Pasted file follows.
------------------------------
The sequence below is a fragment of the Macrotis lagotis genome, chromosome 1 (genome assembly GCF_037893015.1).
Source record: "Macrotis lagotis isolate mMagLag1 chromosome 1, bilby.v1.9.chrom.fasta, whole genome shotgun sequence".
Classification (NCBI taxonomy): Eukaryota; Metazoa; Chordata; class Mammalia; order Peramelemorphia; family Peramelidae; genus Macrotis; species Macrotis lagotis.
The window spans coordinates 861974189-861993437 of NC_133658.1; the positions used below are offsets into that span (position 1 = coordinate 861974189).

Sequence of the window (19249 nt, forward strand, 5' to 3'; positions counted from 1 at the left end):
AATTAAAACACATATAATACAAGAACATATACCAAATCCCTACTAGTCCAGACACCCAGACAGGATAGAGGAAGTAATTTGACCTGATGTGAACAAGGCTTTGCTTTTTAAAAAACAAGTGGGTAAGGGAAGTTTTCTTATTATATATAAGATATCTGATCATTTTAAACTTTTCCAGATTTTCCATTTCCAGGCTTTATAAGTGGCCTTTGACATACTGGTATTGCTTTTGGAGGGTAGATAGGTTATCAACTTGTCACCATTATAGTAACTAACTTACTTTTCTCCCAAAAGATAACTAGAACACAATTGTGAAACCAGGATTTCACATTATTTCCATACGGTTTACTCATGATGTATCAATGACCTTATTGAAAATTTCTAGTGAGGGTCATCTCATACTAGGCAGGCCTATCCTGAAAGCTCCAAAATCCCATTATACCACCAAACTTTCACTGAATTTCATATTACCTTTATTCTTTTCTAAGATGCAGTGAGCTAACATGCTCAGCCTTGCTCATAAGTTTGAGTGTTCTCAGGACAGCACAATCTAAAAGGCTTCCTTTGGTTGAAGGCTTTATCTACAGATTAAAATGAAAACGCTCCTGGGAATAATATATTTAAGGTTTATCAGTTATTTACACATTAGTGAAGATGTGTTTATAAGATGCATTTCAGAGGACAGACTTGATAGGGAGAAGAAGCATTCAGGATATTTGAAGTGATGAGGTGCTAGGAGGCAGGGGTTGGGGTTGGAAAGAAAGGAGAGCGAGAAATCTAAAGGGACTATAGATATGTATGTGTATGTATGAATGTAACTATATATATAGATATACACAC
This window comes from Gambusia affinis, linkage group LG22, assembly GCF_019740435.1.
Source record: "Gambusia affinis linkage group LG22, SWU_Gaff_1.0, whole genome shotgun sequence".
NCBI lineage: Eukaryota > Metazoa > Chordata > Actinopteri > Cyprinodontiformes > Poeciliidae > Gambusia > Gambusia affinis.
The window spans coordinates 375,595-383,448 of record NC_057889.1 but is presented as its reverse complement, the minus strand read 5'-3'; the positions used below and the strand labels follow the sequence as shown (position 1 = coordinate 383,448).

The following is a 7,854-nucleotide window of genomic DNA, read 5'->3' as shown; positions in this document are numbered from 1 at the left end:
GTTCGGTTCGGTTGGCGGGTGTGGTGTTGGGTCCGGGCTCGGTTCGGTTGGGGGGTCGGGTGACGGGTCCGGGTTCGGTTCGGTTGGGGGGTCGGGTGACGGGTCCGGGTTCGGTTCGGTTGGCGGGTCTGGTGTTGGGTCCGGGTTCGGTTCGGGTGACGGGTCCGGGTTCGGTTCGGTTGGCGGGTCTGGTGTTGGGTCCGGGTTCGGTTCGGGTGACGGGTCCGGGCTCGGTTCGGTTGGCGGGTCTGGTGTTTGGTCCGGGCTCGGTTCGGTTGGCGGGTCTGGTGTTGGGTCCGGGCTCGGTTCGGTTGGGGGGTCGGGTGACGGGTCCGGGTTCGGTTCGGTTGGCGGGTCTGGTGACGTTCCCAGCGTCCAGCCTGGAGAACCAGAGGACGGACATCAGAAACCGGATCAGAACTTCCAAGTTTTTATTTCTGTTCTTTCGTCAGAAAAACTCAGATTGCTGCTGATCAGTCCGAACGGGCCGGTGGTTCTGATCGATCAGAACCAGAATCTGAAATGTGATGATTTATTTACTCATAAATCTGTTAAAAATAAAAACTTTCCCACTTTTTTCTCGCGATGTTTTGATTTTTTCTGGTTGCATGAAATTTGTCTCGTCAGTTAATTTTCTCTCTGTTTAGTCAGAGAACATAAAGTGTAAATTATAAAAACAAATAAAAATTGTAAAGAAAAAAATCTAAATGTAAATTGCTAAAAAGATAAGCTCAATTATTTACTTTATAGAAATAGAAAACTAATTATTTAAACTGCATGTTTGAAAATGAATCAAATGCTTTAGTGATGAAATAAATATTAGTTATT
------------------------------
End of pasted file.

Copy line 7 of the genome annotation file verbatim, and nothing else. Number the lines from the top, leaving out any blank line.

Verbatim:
This window comes from Gambusia affinis, linkage group LG22, assembly GCF_019740435.1.